TWN Info Service on WTO and Trade Issues (May05/8)

11 May 2005

Contrasting views continue at WIPO seminar on IP and Development

The international seminar on Intellectual Property and Development held at WIPO headquarters in Geneva pn 2-3 May 2005 saw some interesting exchanges of views and experiences on its second day, with contrasting points made by speakers, chairpersons and participants from the floor.

The seminar was organized by the World Intellectual Property Organisation (WIPO) jointly with UNCTAD, WHO, UNIDO and the WTO, as part of the activities relating to the WIPO Development Agenda initiative launched by some developing countries at the WIPO General Assembly last October.

Below is a report on the second day of the WIPO seminar. It was first published in the SUNS (South North Development Monitor) and is reproduced here with permission.

With best wishes
Martin Khor


Contrasting views continue at WIPO development seminar

By Meena Raman, Geneva, 4 May

The international seminar on Intellectual Property and Development saw some interesting exchanges of views and experiences on its second and final day (3 May) with contrasting points made by speakers, chairpersons and participants from the floor.

The seminar was organized by the World Intellectual Property Organisation (WIPO) jointly with UNCTAD, WHO, UNIDO and the WTO, as part of the activities relating to the WIPO Development Agenda initiative launched by some developing countries at the WIPO General Assembly last October.

At a final session, which was a general discussion on issues raised at the seminar, the Chair, Douglas Lippoldt of the OECD Trade Directorate, said the main question was how to exploit IP that is friendly to development and that could see the developing countries gain and advance and close the gap with the developed countries.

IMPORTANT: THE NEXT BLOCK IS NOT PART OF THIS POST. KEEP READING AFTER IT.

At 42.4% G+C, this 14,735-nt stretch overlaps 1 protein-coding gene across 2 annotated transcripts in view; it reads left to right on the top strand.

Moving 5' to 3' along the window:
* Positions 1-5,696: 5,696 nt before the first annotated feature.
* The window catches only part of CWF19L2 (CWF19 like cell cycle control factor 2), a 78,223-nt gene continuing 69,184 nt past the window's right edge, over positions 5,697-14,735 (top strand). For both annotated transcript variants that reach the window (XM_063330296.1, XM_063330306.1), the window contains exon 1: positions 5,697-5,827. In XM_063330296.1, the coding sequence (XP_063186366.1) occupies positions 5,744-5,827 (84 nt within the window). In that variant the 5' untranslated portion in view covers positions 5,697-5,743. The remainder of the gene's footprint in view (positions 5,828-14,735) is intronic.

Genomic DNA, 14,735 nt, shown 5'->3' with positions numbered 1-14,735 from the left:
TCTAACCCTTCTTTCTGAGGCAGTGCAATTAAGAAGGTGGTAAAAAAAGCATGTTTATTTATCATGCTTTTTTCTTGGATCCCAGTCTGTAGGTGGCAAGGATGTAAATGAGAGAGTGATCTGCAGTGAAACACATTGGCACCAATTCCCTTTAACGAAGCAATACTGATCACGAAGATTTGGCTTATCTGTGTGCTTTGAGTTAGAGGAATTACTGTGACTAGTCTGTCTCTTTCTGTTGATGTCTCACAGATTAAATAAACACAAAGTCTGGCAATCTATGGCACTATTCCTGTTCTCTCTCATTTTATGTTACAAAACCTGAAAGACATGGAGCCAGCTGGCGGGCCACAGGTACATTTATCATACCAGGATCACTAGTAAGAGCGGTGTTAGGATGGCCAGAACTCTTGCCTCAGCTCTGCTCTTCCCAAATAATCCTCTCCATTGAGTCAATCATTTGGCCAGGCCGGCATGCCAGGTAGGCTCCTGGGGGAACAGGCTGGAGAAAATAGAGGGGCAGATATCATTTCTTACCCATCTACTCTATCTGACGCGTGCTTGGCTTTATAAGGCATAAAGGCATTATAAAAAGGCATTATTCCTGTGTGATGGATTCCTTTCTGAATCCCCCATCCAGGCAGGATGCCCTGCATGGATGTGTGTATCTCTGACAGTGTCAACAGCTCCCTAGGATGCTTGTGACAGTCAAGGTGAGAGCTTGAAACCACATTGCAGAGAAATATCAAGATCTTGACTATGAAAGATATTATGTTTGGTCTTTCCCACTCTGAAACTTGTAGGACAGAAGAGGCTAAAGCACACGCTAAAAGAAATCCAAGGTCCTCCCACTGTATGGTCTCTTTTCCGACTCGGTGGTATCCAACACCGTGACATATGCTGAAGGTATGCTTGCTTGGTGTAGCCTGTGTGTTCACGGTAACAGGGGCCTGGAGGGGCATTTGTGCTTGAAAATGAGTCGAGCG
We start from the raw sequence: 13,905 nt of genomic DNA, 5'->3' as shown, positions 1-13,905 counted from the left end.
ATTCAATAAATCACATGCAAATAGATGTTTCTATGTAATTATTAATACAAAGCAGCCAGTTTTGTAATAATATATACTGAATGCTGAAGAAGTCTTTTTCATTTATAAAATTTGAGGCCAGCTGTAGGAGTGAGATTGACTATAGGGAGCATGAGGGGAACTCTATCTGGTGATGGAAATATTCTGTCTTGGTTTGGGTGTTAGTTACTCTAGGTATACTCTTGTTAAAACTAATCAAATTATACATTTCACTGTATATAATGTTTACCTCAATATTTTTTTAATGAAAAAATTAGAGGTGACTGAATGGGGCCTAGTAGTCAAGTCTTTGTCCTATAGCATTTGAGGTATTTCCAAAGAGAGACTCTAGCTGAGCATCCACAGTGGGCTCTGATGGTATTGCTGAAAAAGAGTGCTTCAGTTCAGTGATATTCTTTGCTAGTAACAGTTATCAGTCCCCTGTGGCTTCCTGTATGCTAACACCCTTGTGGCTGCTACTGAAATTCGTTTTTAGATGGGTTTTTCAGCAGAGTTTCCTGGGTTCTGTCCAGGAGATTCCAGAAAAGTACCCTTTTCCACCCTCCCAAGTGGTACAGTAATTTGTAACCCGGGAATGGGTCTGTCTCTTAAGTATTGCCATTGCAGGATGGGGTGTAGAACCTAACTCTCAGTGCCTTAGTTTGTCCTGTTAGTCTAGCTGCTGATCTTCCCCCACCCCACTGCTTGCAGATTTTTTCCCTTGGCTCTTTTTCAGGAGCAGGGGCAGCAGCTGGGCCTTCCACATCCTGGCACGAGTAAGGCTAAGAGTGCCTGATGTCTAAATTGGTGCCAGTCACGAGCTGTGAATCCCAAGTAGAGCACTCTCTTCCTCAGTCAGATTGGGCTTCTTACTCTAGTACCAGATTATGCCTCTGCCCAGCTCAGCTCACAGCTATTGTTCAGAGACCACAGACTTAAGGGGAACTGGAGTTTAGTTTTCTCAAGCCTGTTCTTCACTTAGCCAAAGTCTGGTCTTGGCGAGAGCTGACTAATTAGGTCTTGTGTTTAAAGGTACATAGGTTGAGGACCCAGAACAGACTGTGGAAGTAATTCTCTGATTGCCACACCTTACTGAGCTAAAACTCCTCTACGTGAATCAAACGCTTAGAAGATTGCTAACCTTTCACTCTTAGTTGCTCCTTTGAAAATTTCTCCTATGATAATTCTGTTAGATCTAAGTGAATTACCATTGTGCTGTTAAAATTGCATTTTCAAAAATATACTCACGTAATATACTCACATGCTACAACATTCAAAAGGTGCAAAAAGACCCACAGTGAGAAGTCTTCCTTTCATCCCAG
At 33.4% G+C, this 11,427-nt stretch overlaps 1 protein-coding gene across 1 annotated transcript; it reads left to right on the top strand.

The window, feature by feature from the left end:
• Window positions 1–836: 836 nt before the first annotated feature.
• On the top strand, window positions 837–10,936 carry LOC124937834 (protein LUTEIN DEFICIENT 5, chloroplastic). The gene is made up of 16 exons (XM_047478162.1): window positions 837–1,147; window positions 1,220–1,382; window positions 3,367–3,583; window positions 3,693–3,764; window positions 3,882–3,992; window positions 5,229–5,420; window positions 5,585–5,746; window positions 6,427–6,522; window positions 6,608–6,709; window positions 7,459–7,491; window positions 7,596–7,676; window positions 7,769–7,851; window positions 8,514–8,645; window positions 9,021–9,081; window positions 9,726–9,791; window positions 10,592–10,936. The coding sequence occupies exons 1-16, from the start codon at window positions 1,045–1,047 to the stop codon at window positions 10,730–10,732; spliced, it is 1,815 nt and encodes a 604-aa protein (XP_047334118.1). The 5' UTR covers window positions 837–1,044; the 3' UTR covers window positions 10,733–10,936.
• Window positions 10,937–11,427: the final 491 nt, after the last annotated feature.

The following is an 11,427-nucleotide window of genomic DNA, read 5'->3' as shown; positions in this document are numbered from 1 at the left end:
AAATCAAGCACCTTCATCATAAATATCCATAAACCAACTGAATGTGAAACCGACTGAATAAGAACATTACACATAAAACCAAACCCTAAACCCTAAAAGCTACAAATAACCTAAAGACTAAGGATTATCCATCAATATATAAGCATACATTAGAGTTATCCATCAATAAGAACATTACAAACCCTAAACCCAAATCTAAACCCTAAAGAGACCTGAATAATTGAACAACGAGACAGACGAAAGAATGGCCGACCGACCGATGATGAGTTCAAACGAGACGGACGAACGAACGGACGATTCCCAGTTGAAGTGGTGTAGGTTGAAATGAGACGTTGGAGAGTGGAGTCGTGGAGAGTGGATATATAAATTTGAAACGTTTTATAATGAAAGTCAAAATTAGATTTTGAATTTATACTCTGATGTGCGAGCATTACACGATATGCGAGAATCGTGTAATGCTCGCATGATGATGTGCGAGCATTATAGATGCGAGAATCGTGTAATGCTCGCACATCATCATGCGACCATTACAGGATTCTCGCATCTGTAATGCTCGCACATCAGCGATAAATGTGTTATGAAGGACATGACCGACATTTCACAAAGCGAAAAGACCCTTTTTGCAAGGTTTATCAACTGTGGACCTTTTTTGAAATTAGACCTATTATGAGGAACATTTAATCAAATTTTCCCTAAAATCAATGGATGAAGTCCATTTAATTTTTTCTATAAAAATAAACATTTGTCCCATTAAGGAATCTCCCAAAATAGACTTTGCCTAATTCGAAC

Referring to the previous sessions of the day, on cases of successful use of intellectual property (IP), he said, "we don't have a road map that is universally applicable." The answers are complex, and IP policy must be tailored to each country and the problems it is facing.

He said an OECD empirical study had shown that an increase in IP strength is linked to increase in FDI stock, but this was not applicable everywhere as responses differ depending on how the investor views the developing country concerned.

Speaking from the floor, Martin Khor of Third World Network said he agreed with the Chair that the crux of the meeting was how to establish an IP system that was friendly to development, benefit the developing countries and help close the North-South gap. He said that IP has an important role, if the balance is right. The question is how to get the balance right.

One key balance is that between the interest of the IP holder who has a monopoly, and the interests of users and the public, as well as development needs. This balance would be different in developed and developing countries, because of certain characteristics and differences between the two.

Khor said that on the one hand it is recognized that innovators need to charge more than the normal price for a short time to enable profits to cover the innovation cost. But if this line is crossed and the IP holder charges excessive prices to make exorbitant monopoly profits and for too long, then there is no longer the balance sought for. It was thus important for the IP system to prevent this kind of imbalance.

Khor added that the balance is also upset if IPRs are too easily given, for example, for trivial purposes or to the wrong persons, or if the IP holders use their IP as a tool to suppress competition and to harass their competitors. For example, there has been increasing debate in the US if its patent system has gone too far in providing too many bad patents and enabling patent holders to successfully take up court cases.

He said that there is a special dimension of balance as far as developing countries are concerned, which thus have to be taken into account when discussing the development dimension of IP. Most patents in developing countries are owned by foreigners, while their own citizens hardly own any patents abroad. There are many consequences. There is an outflow of foreign exchange, estimated at $60 billion extra a year resulting from TRIPS.

In addition, local researchers and companies find it difficult or are not able to use patented material for their innovation or as production inputs. Local firms are unable to produce the patented product. There is an adverse effect on the competitiveness or viability of local firms.